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Non-Parliamentary opposition on the move

By Messenger Staff
Thursday, January 15
After the August Russian aggression the opposition took time out. First it declared a moratorium on criticizing the administration, then it began regrouping and creating new political forces.

The major demand of the non-Parliamentary opposition is still the holding of snap elections, either Presidential or Parliamentary or both. So far this demand has not been aired at street demonstrations. From January 25th however the United Opposition plans to begin a new wave of street rallies. However, though calling itself united, the opposition is far from being such. Now only the Conservatives, People’s Party, Georgia’s Way and leaders without a party – Levan Gachechiladze and Goga Khaindrava – remain members of it.

Other opposition parties, Parliamentary and non-Parliamentary, have not so far supported the plan to hold street actions. This is not because they do not object to the conduct of the 2008 Presidential and Parliamentary elections, but because they each want to be seen as the leading opposition party. They are also put off by the fact that no one can predict the potential scale of the protest action. In Autumn 2007 the country witnessed massive protest actions whose extent was not anticipated by either side, either the administration or the opposition itself. That is why the authorities clumsily dispersed them and have had to keep answering for this since then. The protest was so large it could have easily transformed into street violence and civil confrontation, but luckily the people’s wisdom prevailed and it did not respond to the administration’s brutal provocation with the same behaviour.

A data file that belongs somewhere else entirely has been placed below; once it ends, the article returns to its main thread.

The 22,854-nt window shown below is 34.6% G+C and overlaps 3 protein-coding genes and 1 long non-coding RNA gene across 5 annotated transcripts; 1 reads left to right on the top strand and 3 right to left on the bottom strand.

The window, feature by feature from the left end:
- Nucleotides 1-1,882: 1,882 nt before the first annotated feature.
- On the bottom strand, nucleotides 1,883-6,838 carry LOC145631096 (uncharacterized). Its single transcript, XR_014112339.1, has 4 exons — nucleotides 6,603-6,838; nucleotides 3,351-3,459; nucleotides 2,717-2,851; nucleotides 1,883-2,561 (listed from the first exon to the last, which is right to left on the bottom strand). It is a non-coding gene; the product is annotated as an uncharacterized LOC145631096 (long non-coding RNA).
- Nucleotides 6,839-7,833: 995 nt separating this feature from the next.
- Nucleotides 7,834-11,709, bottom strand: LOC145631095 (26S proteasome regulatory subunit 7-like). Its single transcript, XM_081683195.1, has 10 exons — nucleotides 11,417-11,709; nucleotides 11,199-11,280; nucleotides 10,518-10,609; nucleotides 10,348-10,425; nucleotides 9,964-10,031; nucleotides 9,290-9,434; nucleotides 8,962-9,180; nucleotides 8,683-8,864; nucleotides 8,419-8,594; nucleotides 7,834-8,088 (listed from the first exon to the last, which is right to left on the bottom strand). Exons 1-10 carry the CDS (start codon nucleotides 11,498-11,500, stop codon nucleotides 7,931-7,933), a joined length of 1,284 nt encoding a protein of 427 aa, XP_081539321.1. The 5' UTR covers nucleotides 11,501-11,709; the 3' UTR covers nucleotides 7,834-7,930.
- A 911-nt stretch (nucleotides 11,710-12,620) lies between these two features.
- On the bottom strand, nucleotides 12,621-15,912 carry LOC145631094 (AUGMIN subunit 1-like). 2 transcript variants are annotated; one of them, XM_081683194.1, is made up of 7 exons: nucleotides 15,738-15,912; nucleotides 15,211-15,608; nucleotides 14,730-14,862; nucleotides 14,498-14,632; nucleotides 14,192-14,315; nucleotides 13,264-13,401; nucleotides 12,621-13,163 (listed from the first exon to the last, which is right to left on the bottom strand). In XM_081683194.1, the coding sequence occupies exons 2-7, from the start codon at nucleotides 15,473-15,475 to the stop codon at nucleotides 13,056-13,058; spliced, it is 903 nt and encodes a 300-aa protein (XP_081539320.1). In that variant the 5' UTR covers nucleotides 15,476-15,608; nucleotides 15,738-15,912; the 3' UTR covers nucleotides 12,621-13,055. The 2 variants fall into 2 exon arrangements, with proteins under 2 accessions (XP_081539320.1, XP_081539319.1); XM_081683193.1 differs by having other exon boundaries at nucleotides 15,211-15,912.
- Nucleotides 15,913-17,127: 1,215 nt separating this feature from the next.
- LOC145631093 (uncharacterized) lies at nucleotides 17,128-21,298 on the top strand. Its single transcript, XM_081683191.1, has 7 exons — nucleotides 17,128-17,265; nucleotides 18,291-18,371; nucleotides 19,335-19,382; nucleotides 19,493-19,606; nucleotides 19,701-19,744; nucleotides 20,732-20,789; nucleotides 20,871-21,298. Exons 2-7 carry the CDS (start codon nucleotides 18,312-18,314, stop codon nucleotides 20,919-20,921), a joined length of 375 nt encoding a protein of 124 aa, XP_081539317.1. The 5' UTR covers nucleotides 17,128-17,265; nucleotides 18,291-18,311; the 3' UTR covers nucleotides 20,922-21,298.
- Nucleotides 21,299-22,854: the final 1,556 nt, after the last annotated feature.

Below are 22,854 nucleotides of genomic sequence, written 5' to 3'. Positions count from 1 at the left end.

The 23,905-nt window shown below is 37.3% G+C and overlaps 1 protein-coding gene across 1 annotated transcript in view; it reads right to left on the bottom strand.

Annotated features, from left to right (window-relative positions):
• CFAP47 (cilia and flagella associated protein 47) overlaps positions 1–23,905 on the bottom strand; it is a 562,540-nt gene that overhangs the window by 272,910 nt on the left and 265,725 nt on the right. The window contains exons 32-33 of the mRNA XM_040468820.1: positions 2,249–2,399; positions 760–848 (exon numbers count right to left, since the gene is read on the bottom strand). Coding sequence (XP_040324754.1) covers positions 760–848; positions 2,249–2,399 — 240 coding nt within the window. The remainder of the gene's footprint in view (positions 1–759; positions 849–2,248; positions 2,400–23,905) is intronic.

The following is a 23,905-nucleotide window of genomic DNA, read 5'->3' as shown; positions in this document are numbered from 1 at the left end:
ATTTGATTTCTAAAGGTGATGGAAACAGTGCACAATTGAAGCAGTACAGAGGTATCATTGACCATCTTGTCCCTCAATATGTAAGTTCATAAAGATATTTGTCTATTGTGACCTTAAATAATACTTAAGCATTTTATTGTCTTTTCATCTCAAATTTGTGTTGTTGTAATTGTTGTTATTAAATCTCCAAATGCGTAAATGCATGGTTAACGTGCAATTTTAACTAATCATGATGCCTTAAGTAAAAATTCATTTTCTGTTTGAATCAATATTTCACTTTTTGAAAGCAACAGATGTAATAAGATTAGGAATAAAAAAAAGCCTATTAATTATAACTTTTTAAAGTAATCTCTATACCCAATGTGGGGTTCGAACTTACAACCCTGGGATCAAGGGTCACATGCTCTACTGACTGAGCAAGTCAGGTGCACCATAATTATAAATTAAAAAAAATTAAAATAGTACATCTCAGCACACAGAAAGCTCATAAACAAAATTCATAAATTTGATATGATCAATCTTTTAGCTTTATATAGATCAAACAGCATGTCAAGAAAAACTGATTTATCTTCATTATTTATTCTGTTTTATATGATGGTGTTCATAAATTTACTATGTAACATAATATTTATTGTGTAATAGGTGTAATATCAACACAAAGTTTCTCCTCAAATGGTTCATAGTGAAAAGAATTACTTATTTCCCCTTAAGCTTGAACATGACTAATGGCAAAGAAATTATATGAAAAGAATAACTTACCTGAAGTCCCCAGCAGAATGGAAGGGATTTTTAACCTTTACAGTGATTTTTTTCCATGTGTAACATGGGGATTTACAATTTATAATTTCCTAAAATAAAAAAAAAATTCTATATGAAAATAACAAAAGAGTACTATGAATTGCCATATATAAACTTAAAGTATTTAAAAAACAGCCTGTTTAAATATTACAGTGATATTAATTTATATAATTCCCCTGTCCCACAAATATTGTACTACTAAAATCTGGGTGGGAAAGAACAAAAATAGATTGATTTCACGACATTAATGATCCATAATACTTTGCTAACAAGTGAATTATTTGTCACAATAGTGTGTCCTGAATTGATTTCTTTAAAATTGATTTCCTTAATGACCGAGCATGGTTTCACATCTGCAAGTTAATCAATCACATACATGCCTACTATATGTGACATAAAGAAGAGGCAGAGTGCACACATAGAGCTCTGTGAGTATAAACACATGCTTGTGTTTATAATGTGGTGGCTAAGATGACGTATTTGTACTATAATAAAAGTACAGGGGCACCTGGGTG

An attempt was made to repeat the 2007 action on the anniversary of the November 7 violence but the number of protesters was far from what the opposition desired. So January 25 will be yet another test of how many protesters are prepared to come out into the streets.

It looks as if the opposition is in standby mode: the effects of the global economic crisis into which Georgia has plunged are not yet so vivid, and most probably the Obama administration will be more insistent that the Georgian authorities fulfil democratic commitments. Therefore the opposition hopes that these external factors, and Western pressure above all, will force the Georgian leadership to schedule new snap elections, although before they are held a new election code should be adopted.

Conservative member Kakha Kukava says that he is sure that Saakashvili and his closest advisors have already decided that snap elections will be held this coming Spring. Independent analysts observe that Saakashvili is already conducting election-type campaigning and therefore might as well schedule a date for new elections. Some opposition entities, however, don’t like this prospect and are demanding that snap elections are held only after Saakashvili resigns.

The people of Georgia will play the decisive role in all this mess. If the protest actions become massive and permanent the administration will be forced to make concessions and accelerate the process of giving up power. There is a certain threat though. By no means should people fall into the trap of behaving violently and demanding revolution. This will ruin the country’s image forever and delay its Western and NATO orientation for an unlimited period. However, one of the few things on which opposition and Government agree is that Georgia should head towards the West, and behave accordingly.